So here is my sincere advice: if you are in your early 20s and consider yourself anywhere from pretty smart to really smart, just forget what anyone advises you to do today, ignore everything your friends are doing, get as far away from everything that is recommended for you, and just go and try and figure it out. Naturally, that’s likely to be terrible career advice to start out with, and it’s also likely to be pretty painful at times, beset with disappointing and hurting people and wondering what the hell you are doing here.

But at some point, I can guarantee you, it’ll all come back into focus and you’ll realize the person you wake up next to in the morning is more attractive and more independently interesting than anyone your friends are married to, that your job is if not always the most exciting thing in the world yet then at least the product of your own time and initiative, and that the stories you have to tell one day, are, most importantly of all, likely to be the most interesting ones.

There will naturally be a pretty good reason behind that. For just like real journalism, real life experience represents not the clever strategy executed in the office at midday, but a holistic compilation of real dialogues taking place in the darkest corners of the highest-up establishments between members of world’s mobsters and elitists, and in turn those dialogues as you narrate them through your life’s response to them come to influence the response of society’s every day average human being.

At that point, in every sense, what you are doing with your life is pulsating with energy, nerve, intellectual rebellion and in the process somewhere thereabouts it’s right at that point you realize that you have acquired a real, not a pretend, mastery of unequivocal power play.

That’s to say: your life at that point, abandoned of the need to strike it rich and thus filled with more richness – materially but also humanly, socially, too – than you ever dreamed capable of amassing, lives in stark contrast to the existence of those among you who chased their tales like rats at the bottom of the Dow Jones drain, and you end up being authentic in a way that is true to the person you always wanted to become.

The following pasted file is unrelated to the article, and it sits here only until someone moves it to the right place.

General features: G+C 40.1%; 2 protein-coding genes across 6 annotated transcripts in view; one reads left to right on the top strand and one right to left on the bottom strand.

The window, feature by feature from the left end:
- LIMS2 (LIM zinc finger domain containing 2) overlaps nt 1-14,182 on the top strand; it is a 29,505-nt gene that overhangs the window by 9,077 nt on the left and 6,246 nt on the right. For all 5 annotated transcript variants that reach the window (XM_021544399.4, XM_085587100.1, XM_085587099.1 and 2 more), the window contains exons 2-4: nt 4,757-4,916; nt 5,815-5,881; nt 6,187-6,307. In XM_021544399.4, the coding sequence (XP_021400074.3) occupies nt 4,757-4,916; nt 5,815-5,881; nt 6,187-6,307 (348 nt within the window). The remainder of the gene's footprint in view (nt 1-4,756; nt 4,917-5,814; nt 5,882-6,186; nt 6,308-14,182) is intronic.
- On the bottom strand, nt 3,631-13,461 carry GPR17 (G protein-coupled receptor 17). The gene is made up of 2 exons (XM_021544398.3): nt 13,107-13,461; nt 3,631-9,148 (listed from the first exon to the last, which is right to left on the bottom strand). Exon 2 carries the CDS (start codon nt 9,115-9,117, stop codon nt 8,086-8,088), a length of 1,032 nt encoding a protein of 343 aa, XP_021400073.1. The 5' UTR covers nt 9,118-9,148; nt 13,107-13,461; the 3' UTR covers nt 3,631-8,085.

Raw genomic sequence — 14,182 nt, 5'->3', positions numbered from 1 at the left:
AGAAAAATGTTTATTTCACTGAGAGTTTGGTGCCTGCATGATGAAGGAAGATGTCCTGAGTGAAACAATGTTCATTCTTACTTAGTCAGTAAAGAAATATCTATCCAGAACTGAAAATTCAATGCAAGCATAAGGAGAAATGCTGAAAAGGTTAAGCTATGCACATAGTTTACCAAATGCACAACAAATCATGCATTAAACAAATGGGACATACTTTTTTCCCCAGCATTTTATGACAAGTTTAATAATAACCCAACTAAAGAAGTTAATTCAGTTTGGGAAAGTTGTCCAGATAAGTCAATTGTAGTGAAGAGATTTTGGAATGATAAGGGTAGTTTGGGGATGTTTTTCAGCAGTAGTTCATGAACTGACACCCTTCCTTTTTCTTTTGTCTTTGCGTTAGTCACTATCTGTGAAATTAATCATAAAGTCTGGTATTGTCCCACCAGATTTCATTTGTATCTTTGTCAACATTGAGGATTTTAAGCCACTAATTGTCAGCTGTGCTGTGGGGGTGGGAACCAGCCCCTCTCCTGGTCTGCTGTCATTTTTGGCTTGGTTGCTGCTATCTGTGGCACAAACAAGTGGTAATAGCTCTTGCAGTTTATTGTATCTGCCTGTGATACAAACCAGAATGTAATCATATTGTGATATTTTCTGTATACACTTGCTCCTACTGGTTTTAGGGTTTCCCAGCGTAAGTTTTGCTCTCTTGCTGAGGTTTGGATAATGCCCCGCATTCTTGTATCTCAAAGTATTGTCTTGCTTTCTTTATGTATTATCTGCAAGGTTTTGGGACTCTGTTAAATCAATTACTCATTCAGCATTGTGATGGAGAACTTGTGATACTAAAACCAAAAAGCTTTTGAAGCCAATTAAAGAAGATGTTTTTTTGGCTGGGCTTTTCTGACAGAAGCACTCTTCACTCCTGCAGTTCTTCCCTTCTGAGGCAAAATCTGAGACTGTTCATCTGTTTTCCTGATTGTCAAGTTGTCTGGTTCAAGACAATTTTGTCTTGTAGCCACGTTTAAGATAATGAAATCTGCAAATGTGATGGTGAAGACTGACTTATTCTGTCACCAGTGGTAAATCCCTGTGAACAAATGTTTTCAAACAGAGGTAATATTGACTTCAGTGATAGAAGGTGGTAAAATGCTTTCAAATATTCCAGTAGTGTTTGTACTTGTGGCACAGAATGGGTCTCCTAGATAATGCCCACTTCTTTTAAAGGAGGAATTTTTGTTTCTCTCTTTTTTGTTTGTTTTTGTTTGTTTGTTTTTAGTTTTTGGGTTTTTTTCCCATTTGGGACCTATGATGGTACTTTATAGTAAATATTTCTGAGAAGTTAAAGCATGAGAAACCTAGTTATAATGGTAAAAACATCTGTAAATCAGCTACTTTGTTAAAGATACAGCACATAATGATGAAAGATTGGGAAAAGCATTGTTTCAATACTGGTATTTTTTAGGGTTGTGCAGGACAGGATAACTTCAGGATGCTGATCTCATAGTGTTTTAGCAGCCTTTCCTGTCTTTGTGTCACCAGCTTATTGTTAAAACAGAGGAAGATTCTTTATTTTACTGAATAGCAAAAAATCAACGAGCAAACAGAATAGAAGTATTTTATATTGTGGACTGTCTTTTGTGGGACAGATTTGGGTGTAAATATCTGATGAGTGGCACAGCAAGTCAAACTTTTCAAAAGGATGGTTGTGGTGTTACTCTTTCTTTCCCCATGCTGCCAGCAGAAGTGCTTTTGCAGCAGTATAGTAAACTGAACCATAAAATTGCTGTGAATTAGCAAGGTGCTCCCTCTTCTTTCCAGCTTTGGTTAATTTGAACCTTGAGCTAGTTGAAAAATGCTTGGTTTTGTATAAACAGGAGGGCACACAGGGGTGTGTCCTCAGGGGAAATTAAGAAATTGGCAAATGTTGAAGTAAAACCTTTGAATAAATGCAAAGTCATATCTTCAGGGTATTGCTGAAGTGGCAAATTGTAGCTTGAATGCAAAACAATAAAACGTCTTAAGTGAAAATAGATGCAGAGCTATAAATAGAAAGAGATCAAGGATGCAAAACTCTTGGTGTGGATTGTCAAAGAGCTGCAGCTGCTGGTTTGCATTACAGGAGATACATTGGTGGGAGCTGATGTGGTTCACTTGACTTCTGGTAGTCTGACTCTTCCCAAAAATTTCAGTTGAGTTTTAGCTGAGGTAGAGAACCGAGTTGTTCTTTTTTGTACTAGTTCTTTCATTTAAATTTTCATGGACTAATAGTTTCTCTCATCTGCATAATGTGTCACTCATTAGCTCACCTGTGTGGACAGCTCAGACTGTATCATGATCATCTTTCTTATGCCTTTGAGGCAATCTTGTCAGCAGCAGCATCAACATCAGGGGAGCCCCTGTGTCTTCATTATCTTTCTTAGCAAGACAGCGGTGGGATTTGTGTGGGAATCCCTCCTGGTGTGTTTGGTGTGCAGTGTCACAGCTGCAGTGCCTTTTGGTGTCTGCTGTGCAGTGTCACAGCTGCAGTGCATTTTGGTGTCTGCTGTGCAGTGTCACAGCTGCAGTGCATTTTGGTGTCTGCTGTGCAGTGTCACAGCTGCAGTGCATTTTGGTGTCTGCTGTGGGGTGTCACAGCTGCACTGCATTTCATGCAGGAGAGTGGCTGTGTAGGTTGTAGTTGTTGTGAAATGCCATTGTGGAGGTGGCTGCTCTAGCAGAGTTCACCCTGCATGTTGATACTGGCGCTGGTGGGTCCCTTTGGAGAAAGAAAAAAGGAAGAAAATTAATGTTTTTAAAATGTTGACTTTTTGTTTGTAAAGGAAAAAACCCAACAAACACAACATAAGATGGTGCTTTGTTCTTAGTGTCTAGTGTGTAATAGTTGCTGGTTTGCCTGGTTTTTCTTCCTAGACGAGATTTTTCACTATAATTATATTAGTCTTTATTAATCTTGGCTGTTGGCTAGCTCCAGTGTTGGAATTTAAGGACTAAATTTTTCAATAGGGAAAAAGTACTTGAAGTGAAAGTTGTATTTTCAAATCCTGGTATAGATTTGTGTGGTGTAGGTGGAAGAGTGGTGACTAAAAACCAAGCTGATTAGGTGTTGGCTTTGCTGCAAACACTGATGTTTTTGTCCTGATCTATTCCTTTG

When it most counts more than ever you will find yourself morally guided by pure authenticity of reason, woven into nothing more elaborate and yet out of nothing less controversial than real, hard-won, prize-winning, unselfconscious and inspired storytelling.

Find the platform for me in that and I’ll show you the guy who wrecked it and built another hundred just for kicks before he then rendered the whole platform theory obsolete in an instant by virtue of making the ever-so-simple but totally-game-changing observation that, no matter how much money or power might say it is, the world isn’t really flat at all.

Daniel M. Harrison (c) 2015

Daniel M. Harrison is the author of Butterflies: The Strange Metamorphosis of Fact & Fiction In Today’s World, which is available both on Kindle and in paperback format via Amazon.

To see more of Daniel M. Harrison's work, scroll down to the bottom of the page to view his member details


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Journalism – and more seriously – writing, completely sucks today for the most part, despite the enormous democratization of the publishing movement. In fact, it sucks so much that even when your intention is to do...